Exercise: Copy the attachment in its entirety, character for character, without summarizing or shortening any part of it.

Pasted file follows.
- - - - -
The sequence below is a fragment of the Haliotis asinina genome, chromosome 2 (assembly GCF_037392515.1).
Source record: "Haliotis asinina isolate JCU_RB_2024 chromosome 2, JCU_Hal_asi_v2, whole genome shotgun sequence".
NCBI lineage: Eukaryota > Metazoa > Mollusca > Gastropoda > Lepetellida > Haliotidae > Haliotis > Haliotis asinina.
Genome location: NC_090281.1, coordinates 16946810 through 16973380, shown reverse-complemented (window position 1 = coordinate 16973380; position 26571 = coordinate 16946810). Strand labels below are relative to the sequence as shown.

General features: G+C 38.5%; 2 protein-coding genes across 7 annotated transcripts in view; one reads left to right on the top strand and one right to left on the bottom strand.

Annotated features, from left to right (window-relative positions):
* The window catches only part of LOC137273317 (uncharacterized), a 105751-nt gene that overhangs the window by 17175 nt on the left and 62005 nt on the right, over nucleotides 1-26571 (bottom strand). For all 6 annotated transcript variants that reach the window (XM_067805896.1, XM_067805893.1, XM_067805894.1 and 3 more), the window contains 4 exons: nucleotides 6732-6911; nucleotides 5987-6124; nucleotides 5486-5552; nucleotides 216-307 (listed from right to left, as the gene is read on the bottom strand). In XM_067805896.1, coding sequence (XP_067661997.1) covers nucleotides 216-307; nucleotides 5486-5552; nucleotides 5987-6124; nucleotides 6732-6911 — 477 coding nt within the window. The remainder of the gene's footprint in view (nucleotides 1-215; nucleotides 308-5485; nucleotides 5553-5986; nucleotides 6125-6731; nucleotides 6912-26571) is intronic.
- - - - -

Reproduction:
The sequence below is a fragment of the Haliotis asinina genome, chromosome 2 (assembly GCF_037392515.1).
Source record: "Haliotis asinina isolate JCU_RB_2024 chromosome 2, JCU_Hal_asi_v2, whole genome shotgun sequence".
NCBI lineage: Eukaryota > Metazoa > Mollusca > Gastropoda > Lepetellida > Haliotidae > Haliotis > Haliotis asinina.
Genome location: NC_090281.1, coordinates 16946810 through 16973380, shown reverse-complemented (window position 1 = coordinate 16973380; position 26571 = coordinate 16946810). Strand labels below are relative to the sequence as shown.

General features: G+C 38.5%; 2 protein-coding genes across 7 annotated transcripts in view; one reads left to right on the top strand and one right to left on the bottom strand.

Annotated features, from left to right (window-relative positions):
* The window catches only part of LOC137273317 (uncharacterized), a 105751-nt gene that overhangs the window by 17175 nt on the left and 62005 nt on the right, over nucleotides 1-26571 (bottom strand). For all 6 annotated transcript variants that reach the window (XM_067805896.1, XM_067805893.1, XM_067805894.1 and 3 more), the window contains 4 exons: nucleotides 6732-6911; nucleotides 5987-6124; nucleotides 5486-5552; nucleotides 216-307 (listed from right to left, as the gene is read on the bottom strand). In XM_067805896.1, coding sequence (XP_067661997.1) covers nucleotides 216-307; nucleotides 5486-5552; nucleotides 5987-6124; nucleotides 6732-6911 — 477 coding nt within the window. The remainder of the gene's footprint in view (nucleotides 1-215; nucleotides 308-5485; nucleotides 5553-5986; nucleotides 6125-6731; nucleotides 6912-26571) is intronic.